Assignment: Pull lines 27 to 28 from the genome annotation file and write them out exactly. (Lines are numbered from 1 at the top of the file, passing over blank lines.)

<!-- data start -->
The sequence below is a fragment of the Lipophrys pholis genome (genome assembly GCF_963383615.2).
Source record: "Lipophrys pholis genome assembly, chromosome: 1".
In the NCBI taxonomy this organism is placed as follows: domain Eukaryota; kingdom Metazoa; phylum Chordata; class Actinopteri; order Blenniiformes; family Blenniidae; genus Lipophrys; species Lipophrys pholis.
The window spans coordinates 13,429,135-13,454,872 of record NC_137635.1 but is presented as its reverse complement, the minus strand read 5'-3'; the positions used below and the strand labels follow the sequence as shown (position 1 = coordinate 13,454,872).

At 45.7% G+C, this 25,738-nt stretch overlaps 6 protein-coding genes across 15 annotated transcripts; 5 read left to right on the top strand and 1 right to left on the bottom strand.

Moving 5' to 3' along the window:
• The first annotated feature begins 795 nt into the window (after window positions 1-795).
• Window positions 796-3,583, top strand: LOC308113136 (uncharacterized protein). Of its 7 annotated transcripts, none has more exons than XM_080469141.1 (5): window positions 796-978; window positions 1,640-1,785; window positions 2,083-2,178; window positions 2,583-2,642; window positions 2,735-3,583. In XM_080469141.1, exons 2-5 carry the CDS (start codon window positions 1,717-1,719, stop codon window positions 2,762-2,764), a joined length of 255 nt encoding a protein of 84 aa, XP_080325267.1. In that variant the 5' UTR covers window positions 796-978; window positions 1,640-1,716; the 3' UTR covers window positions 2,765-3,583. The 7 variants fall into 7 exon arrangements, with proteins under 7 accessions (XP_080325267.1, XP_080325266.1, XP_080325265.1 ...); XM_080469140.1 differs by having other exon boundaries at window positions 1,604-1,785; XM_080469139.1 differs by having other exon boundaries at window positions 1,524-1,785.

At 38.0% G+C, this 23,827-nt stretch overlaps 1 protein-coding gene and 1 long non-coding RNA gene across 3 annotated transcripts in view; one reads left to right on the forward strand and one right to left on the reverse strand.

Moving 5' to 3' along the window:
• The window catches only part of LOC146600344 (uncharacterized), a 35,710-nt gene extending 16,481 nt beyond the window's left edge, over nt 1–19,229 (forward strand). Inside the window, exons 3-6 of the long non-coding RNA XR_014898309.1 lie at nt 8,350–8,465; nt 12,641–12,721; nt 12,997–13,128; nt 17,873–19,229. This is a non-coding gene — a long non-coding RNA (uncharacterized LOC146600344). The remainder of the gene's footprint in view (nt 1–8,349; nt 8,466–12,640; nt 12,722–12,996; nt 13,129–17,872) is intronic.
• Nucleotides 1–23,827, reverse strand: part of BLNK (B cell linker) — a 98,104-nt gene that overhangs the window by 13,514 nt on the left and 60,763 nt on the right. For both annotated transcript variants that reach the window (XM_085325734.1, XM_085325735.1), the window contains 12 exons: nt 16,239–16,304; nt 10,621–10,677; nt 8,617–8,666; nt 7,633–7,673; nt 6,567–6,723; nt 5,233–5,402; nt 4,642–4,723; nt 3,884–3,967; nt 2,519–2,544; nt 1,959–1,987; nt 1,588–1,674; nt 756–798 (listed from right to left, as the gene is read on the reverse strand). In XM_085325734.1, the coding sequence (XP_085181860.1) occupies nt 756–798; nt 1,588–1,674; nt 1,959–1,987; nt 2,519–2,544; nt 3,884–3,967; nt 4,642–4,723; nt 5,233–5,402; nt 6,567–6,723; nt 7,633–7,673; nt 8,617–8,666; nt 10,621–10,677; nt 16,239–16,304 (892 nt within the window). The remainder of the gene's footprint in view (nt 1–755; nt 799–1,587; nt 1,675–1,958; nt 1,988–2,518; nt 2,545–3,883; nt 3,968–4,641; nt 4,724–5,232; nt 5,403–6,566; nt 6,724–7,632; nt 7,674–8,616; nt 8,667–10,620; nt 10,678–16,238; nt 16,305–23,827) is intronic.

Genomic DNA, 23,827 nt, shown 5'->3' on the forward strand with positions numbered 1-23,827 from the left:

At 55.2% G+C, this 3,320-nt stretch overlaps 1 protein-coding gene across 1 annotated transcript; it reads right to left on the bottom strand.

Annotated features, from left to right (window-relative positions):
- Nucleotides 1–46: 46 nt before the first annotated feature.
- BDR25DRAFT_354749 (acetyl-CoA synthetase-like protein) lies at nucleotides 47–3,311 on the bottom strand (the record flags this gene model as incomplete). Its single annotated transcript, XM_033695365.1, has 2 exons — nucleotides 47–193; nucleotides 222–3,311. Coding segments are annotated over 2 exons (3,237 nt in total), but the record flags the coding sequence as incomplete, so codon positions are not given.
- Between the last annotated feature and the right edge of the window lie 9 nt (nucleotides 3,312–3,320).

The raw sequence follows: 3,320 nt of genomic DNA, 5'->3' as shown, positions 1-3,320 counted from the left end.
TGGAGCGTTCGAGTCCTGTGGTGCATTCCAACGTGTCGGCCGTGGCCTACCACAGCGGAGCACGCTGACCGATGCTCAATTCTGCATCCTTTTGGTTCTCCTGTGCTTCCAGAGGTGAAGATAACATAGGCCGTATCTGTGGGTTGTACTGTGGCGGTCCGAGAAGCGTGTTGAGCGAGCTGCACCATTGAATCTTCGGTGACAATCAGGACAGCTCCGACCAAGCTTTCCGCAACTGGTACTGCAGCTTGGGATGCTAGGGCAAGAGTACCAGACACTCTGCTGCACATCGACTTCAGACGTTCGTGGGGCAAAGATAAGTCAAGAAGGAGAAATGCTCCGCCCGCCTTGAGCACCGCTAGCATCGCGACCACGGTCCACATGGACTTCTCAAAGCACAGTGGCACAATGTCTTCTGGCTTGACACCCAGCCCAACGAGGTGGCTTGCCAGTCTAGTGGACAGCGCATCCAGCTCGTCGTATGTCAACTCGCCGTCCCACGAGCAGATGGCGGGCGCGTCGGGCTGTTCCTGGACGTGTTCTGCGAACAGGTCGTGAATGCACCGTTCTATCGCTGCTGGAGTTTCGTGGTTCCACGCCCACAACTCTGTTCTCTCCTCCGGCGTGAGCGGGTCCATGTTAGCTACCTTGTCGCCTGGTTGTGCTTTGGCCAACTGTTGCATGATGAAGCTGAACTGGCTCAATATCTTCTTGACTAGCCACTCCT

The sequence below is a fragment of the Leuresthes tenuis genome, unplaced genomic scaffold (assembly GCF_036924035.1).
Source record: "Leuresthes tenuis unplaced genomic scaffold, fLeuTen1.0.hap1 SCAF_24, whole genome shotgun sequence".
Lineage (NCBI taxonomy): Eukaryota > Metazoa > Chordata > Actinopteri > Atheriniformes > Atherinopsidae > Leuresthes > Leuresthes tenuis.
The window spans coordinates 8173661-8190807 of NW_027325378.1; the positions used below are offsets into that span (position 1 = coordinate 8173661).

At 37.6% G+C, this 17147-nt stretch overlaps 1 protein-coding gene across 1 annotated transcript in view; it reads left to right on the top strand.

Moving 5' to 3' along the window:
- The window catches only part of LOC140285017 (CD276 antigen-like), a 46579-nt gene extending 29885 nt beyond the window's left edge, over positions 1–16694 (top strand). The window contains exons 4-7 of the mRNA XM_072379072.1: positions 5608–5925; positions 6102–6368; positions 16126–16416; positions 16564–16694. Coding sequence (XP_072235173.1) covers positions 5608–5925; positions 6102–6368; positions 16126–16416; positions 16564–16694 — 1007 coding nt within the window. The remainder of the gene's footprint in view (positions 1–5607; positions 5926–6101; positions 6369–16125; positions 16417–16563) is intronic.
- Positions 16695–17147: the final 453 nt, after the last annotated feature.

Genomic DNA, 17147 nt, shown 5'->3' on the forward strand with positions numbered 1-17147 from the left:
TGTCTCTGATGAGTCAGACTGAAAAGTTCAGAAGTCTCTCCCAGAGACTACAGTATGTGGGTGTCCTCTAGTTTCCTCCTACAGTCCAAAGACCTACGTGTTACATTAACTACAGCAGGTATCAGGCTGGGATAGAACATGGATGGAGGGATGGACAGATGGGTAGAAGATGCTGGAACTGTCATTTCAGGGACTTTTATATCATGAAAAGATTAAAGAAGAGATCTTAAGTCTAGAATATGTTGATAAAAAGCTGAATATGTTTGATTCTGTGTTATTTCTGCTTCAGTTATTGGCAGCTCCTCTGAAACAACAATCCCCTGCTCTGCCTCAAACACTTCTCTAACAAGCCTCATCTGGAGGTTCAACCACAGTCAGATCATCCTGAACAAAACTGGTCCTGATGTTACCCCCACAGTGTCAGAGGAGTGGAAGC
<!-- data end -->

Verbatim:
- The window catches only part of LOC140285017 (CD276 antigen-like), a 46579-nt gene extending 29885 nt beyond the window's left edge, over positions 1–16694 (top strand). The window contains exons 4-7 of the mRNA XM_072379072.1: positions 5608–5925; positions 6102–6368; positions 16126–16416; positions 16564–16694. Coding sequence (XP_072235173.1) covers positions 5608–5925; positions 6102–6368; positions 16126–16416; positions 16564–16694 — 1007 coding nt within the window. The remainder of the gene's footprint in view (positions 1–5607; positions 5926–6101; positions 6369–16125; positions 16417–16563) is intronic.
- Positions 16695–17147: the final 453 nt, after the last annotated feature.